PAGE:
By the end of the week I was losing sleep again. I told Emily I had had enough, but she did her best to raise my spirits, telling me to wait for my face-to-face meeting with Plum to raise any further concerns. Obviously email correspondence wasn't the best way to work things out. I agreed.
I was nervous when Monday rolled around, but optimistic that I would be able to explain things so that Plum and I would at least be on the same page.
Five minutes before the scheduled meeting, I walked into the HPS office on the 10th floor, only to find Plum's door closed. I told the secretary why I was there, and she said that Plum hadn't shown up for his seminar that morning, calling in sick.
I was disappointed. It was very strange that Plum had not at least tried to contact me. And the secretary's somewhat confused way of responding indicated that Plum hadn't even let her know he would be canceling his appointments.
On the way out of the building I fortuitously ran into Professor Pipe. I had TA'd for him my second year of grad school, and had gone out for drinks with him on a dozen different occasions over the years. We had always gotten along well, though our academic interests were quite different. He had retired months earlier, though, so could no longer act as a dissertation advisor. When he asked me how I was doing I couldn't help but explain what was bothering me. He invited me into his office and we had a nice chat that helped put things in perspective for me.
When I explained to Professor Pipe what my manuscript was about, he expressed a great deal of support, saying that he believed that I was in much richer and more fruitful territory than I had been in my studies on emergence. He even said that he thought Professor Plum was the best choice for being my advisor. But he also warned that this "is not the time to compose your symphony, Sam. You will have time for that later."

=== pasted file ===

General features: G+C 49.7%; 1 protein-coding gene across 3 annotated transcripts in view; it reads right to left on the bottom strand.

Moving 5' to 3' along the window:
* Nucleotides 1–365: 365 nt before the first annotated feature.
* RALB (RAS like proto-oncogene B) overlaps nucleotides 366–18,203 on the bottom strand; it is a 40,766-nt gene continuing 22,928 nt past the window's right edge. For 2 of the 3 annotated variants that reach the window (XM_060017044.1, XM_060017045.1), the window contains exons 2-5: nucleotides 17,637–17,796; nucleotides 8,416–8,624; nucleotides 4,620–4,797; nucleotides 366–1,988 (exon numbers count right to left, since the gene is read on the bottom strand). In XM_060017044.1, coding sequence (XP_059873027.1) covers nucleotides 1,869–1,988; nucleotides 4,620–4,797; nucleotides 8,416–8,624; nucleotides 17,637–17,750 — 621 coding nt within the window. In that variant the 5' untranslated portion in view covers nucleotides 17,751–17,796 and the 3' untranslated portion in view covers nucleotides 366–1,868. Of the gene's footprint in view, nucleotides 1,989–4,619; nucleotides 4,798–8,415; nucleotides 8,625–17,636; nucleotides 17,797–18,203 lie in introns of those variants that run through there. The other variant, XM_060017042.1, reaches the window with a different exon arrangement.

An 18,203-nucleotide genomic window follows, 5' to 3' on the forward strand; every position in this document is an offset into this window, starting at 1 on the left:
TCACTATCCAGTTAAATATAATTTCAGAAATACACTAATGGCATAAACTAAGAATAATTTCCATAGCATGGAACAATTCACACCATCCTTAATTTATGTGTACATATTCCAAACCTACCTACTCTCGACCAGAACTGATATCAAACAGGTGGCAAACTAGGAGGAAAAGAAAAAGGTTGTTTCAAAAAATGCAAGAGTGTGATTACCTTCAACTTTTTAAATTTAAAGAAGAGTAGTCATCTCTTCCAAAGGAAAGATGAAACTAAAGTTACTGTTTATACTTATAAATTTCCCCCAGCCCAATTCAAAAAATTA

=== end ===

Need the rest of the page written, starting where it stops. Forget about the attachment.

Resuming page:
Pipe asked me a little more about my manuscript. As I tried to explain, he asked me whether the thing I was after was "human nature." I said yes, you might say that was the thing that interested me. He had certainly come closer to the mark than anyone else in the department. He mentioned that he believed that Nietzsche was actually a very important philosopher, and even had some old philosophical articles to suggest.
All in all, it was a good conversation. I left the office in somewhat better spirits, despite having missed Plum.
As I rode the bus home, I wished that years earlier, before Pipe retired, that maybe I could have worked with him. But that probably wouldn't have solved the problem either -- Pipe might have been willing to advise a dissertation on Nietzsche, but it would have been near impossible to form an unbiased committee from the remaining faculty. Pipe was in the minority, a fading remnant of the days when philosophy as whole had been more free-spirited. In fact, the next two oldest members of the department, Professors Plaid and Cigar, have tended to be at the top of my list of possible advisers, for this very reason. They seemed to be the most broad-minded of the faculty, if also among the most critical.
In any case, I waited another week for any further responses, so that I wouldn't preempt the deadlines I had given. When I receive none, I sent out another e-mail to Plum, Plaid, Cigar, and Q, explaining that I had decided to set aside my manuscript for now and simply work on a more conventional dissertation. I never did manage to meet up with Plum.
So I returned to my original project -- the evolution of the steam engine. I had given my book a shot, but apparently now wasn't the time. I figured that if I pursued a purely scholarly project, unnecessary controversy could be avoided, and I could finally just get my Ph.D. and leave.
Unfortunately, things didn't turn out to be so simple.